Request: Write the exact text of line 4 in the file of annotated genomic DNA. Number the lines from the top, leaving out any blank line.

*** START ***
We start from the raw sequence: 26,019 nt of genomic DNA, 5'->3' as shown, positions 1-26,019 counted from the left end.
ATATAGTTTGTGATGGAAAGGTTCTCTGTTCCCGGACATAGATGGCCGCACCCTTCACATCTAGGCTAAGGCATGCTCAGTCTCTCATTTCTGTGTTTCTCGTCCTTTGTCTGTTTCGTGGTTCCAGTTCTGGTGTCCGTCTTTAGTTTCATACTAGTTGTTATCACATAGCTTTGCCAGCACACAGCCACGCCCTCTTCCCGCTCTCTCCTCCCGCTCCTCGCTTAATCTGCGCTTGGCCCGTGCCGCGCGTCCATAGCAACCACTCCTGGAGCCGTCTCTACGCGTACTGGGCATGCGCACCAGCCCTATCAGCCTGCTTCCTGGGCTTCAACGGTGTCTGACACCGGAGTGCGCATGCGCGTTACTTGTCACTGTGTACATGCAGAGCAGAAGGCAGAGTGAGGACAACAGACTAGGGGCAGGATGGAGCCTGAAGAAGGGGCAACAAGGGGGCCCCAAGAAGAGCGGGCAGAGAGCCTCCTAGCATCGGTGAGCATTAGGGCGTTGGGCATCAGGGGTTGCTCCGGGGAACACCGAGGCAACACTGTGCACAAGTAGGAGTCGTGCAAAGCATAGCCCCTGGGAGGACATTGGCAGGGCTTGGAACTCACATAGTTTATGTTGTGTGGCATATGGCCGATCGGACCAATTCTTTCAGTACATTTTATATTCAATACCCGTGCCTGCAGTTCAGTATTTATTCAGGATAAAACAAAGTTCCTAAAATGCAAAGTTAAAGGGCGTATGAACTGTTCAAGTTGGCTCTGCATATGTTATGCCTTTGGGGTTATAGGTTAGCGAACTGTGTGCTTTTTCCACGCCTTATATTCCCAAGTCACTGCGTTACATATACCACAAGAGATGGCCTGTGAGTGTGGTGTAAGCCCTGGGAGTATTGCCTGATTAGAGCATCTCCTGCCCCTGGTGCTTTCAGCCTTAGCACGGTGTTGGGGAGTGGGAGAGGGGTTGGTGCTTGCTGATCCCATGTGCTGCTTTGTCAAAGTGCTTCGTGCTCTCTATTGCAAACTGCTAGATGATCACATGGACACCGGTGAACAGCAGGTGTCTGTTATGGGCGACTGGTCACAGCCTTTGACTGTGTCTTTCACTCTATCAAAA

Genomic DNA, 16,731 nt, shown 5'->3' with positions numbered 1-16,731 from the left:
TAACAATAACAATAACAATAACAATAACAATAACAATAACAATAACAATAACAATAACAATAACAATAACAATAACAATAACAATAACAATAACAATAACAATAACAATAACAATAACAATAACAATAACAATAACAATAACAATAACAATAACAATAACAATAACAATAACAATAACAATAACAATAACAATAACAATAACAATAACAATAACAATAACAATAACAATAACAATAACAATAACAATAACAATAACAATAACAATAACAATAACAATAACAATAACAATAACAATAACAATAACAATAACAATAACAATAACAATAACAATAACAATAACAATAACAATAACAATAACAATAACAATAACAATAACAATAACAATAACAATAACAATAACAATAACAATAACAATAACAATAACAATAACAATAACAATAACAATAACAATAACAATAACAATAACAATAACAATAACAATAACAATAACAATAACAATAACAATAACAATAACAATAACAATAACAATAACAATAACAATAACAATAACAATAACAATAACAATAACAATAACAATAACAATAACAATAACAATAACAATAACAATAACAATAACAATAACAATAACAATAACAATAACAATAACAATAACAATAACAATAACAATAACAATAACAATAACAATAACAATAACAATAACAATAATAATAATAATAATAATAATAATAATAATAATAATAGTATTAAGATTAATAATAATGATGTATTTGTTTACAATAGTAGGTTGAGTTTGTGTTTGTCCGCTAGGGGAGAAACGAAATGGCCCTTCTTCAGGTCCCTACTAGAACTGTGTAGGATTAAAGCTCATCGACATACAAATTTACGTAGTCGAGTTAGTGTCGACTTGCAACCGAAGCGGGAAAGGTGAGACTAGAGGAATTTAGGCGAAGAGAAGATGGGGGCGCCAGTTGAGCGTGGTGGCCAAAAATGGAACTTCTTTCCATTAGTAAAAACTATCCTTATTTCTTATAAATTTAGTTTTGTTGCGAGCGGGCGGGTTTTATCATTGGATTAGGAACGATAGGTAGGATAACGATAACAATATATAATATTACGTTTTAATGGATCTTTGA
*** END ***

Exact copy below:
TAACAATAACAATAACAATAACAATAACAATAACAATAACAATAACAATAACAATAACAATAACAATAACAATAACAATAACAATAACAATAACAATAACAATAACAATAACAATAACAATAACAATAACAATAACAATAACAATAACAATAACAATAACAATAACAATAACAATAACAATAACAATAACAATAACAATAACAATAACAATAACAATAACAATAACAATAACAATAACAATAACAATAACAATAACAATAACAATAACAATAACAATAACAATAACAATAACAATAACAATAACAATAACAATAACAATAACAATAACAATAACAATAACAATAACAATAACAATAACAATAACAATAACAATAACAATAACAATAACAATAACAATAACAATAACAATAACAATAACAATAACAATAACAATAACAATAACAATAACAATAACAATAACAATAACAATAACAATAACAATAACAATAACAATAACAATAACAATAACAATAACAATAACAATAACAATAACAATAACAATAACAATAACAATAACAATAACAATAACAATAACAATAACAATAACAATAACAATAACAATAACAATAACAATAACAATAACAATAACAATAACAATAACAATAACAATAACAATAACAATAACAATAACAATAACAATAACAATAACAATAACAATAACAATAATAATAATAATAATAATAATAATAATAATAATAATAGTATTAAGATTAATAATAATGATGTATTTGTTTACAATAGTAGGTTGAGTTTGTGTTTGTCCGCTAGGGGAGAAACGAAATGGCCCTTCTTCAGGTCCCTACTAGAACTGTGTAGGATTAAAGCTCATCGACATACAAATTTACGTAGTCGAGTTAGTGTCGACTTGCAACCGAAGCGGGAAAGGTGAGACTAGAGGAATTTAGGCGAAGAGAAGATGGGGGCGCCAGTTGAGCGTGGTGGCCAAAAATGGAACTTCTTTCCATTAGTAAAAACTATCCTTATTTCTTATAAATTTAGTTTTGTTGCGAGCGGGCGGGTTTTATCATTGGATTAGGAACGATAGGTAGGATAACGATAACAATATATAATATTACGTTTTAATGGATCTTTGA